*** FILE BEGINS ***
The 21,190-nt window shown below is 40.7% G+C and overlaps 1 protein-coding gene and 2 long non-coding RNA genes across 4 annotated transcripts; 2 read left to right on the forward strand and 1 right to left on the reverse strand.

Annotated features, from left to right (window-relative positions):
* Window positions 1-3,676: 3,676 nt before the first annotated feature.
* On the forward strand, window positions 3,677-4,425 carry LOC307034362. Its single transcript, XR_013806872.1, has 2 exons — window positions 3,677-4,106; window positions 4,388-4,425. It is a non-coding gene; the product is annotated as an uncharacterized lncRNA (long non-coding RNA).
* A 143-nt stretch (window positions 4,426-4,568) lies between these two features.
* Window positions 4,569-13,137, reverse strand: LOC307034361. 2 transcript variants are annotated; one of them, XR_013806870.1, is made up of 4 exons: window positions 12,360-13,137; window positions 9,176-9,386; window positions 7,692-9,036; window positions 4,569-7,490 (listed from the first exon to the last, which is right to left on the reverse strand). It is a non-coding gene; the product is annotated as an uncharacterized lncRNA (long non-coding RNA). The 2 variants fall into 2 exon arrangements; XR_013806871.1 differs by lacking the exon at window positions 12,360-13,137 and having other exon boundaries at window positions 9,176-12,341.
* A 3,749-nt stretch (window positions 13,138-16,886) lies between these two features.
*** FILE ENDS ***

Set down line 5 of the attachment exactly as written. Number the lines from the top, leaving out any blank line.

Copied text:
* A 143-nt stretch (window positions 4,426-4,568) lies between these two features.